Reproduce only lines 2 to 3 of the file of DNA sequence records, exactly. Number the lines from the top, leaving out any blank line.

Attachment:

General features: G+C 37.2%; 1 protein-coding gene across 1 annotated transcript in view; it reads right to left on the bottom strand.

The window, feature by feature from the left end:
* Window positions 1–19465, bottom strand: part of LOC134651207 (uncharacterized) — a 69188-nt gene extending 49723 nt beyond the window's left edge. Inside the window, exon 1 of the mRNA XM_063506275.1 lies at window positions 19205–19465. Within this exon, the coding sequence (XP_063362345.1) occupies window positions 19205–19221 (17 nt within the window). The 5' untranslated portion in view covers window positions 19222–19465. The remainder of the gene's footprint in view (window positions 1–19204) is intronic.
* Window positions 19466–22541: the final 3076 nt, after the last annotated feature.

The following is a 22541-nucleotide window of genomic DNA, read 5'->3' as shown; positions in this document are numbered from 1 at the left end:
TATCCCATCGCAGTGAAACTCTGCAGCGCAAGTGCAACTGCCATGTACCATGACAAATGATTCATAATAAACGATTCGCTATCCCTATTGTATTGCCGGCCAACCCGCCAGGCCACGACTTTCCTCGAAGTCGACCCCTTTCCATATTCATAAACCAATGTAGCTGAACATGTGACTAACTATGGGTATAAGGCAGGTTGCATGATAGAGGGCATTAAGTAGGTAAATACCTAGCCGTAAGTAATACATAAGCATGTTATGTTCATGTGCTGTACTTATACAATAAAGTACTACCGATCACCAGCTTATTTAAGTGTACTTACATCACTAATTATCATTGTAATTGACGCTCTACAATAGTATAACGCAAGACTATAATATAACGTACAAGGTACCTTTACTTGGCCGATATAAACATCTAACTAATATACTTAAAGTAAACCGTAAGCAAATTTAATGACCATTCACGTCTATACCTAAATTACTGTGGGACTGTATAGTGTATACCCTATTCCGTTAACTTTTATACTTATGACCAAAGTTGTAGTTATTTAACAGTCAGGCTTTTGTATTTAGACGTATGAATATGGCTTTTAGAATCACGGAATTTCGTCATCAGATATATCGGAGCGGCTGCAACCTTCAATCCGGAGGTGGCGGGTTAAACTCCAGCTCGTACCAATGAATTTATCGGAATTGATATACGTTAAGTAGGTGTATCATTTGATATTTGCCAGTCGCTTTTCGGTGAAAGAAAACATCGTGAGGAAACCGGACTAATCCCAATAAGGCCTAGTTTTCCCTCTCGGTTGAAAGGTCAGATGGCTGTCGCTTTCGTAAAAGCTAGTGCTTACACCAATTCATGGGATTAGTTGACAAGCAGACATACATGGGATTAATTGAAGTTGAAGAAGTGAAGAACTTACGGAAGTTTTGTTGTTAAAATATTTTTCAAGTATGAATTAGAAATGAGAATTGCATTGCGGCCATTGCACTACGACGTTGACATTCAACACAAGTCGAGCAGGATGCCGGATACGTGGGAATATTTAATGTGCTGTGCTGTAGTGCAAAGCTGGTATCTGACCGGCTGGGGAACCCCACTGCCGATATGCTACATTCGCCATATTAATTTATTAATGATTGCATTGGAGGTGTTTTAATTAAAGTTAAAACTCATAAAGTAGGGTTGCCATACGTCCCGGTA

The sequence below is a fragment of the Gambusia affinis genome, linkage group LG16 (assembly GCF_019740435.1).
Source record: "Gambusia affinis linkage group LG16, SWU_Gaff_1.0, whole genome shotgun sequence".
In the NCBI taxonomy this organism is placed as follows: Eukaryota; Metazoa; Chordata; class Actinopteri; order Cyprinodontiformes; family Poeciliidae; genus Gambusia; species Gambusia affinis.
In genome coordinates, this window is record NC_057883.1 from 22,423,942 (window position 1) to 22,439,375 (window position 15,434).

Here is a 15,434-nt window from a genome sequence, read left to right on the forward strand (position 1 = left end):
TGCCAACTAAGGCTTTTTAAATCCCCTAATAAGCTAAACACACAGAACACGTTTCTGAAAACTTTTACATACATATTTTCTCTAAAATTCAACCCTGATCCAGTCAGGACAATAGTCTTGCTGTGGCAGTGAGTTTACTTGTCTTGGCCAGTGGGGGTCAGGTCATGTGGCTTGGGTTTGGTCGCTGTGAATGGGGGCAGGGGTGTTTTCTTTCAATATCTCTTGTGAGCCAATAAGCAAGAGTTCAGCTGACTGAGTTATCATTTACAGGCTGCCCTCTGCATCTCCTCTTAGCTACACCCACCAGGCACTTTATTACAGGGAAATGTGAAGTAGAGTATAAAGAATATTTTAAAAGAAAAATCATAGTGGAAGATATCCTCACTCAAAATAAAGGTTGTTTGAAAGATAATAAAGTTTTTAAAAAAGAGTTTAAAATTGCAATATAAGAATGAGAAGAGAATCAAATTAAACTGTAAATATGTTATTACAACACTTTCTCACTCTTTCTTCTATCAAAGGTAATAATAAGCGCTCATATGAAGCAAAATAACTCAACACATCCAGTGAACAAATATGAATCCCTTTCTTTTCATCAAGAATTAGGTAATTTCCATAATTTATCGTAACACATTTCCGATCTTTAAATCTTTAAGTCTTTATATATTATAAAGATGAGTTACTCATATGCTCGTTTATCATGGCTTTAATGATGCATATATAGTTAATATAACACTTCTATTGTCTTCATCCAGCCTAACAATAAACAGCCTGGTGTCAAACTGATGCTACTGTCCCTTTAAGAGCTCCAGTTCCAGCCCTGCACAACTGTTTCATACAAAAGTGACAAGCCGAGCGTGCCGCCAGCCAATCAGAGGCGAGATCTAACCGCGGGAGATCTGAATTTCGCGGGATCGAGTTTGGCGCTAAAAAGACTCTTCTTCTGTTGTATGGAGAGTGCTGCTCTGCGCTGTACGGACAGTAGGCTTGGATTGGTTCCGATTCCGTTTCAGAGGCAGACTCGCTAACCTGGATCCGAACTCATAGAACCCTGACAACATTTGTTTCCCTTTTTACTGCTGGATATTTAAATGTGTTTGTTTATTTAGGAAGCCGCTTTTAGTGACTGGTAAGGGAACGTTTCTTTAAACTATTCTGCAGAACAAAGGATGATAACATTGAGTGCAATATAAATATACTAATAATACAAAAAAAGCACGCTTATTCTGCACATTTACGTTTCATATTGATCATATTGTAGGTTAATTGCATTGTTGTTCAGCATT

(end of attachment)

The window, feature by feature from the left end:
* Window positions 1–19465, bottom strand: part of LOC134651207 (uncharacterized) — a 69188-nt gene extending 49723 nt beyond the window's left edge. Inside the window, exon 1 of the mRNA XM_063506275.1 lies at window positions 19205–19465. Within this exon, the coding sequence (XP_063362345.1) occupies window positions 19205–19221 (17 nt within the window). The 5' untranslated portion in view covers window positions 19222–19465. The remainder of the gene's footprint in view (window positions 1–19204) is intronic.